According to several press reports, last night's budget meeting between the President and House Republicans ended on a sour note.
Here's the report from Ezra Klein in today's Washington Post's blog Wonkbook:
House Majority Leader Eric Cantor launched into a stemwinder before the teams had even had time to look at the options papers the staffs had developed. On three separate occasions, Cantor pushed for the sort of short-term increase the administration has explicitly ruled out. Cantor's final effort to push the new plan came as the meeting was breaking up and the president was giving instruction to staff on how to prepare for the next set of talks. "Eric, don't call my bluff," the president said. "I'm going to the American people on this." Then, as the story goes, he walked out.
As I wrote yesterday, I continue to be more optimistic than many of my clients that all of this will be resolved in short order. Still, the more acrimonious the debate becomes, the more worrisome the situation becomes.
Much of the debate seems to center around political calculations, and how any resolution will play to the constituents back home.
Problem is, we tend to forget that a huge amount of our debt is held by foreign creditors, who really don't care about American politics: They just want their money to be safe.
The Chinese, for example, own at least $1 trillion of our debt obligations, and as the New York Times notes this morning, they are less than thrilled about the tempest in Washington:
"We hope that the U.S. government adopts responsible policies and measures to guarantee the interests of investors," ministry spokesman Hong Lei said at a regular news briefing in Beijing, when asked about the Moody's report.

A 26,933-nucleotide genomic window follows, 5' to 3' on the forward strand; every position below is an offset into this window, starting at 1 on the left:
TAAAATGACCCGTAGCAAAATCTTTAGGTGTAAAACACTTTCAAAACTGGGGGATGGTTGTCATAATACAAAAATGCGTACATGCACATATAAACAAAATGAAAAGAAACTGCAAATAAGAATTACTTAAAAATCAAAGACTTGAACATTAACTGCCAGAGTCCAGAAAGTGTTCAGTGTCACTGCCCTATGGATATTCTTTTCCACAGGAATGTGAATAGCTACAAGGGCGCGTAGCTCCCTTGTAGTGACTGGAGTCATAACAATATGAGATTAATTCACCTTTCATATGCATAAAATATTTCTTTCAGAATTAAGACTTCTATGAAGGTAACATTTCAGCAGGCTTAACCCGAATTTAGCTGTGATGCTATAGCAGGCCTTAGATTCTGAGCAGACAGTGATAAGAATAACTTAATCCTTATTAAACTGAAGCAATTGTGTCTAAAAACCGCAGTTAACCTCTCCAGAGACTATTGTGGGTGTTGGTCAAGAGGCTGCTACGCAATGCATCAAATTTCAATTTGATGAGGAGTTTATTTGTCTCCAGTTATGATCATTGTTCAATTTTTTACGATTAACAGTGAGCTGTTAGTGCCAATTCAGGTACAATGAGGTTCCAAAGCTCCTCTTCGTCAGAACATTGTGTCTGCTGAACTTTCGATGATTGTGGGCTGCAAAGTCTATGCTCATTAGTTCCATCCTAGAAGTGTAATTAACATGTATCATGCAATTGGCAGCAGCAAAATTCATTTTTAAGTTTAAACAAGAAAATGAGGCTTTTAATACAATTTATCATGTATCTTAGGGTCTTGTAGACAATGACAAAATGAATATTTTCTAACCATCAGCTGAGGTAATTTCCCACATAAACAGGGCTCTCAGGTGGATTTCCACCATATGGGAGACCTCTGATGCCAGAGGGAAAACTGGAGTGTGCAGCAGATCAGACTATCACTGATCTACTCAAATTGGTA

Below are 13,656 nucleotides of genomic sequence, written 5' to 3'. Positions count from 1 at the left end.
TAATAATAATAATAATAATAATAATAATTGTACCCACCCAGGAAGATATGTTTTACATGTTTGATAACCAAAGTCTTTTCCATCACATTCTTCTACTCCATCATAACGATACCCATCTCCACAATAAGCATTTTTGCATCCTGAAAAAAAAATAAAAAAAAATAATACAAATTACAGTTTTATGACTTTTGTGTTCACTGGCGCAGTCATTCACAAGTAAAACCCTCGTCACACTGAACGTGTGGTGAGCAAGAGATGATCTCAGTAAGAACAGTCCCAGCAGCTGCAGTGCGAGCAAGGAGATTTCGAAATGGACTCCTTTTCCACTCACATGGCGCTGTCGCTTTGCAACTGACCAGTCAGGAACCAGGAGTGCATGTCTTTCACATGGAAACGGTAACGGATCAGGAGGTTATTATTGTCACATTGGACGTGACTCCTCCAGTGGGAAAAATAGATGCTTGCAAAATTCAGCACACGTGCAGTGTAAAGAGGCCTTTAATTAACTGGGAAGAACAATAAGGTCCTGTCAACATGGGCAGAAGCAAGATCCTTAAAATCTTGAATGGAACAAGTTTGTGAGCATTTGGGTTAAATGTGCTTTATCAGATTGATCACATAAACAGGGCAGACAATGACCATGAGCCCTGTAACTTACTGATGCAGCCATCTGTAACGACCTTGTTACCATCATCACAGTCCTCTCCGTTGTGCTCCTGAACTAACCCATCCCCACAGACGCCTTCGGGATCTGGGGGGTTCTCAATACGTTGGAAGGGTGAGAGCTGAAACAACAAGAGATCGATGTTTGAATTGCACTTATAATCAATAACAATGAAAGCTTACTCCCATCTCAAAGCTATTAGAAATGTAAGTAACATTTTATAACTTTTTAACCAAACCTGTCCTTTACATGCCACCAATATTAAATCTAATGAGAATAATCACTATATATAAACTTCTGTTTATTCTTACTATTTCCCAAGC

He did not elaborate.
China, the United States' biggest creditor with more than $1 trillion in Treasury debt as of March, fears even a small default could destabilize the global economy and sour political relations.
Bill Gross, bond manager extraordinaire and head of the huge investment firm Pimco, wrote an editorial in today's Washington Post about the implications of a U.S. debt default from a bond investors perspective.
Besides the obvious tarnish that a refusal to meet our obligations would bring to our reputation, a credit default would also mean a serious increase in interest costs:
An actual default — or even the threat of one — might set off a chain reaction that would raise Treasury bond yields by 25 basis points (a quarter of a percentage point) or more, pushing up the cost of debt throughout American financial markets.... If an extra 25 basis points becomes the new benchmark, federal interest expenses might increase by $30 billion to $40 billion annually over the ensuing years as $1.5 trillion of new debt is issued each fiscal year...
Bond investors are a conservative lot. They earn only 1.6 percent on the average Treasury maturity these days, but they expect certainty on when, and whether, they will be repaid. Countries that keep them guessing or that are expected to default are punished severely, as reflected in 20 percent bond yields in Greece or even 5 to 6 percent in AA-rated Italy. Like it or not, James Carville, global investment managers have global choices these days, and a solvent Germany or Canada is just a wire transfer away for trillions of potential investment dollars looking for a safer haven.
Let's just hope that rationality reigns.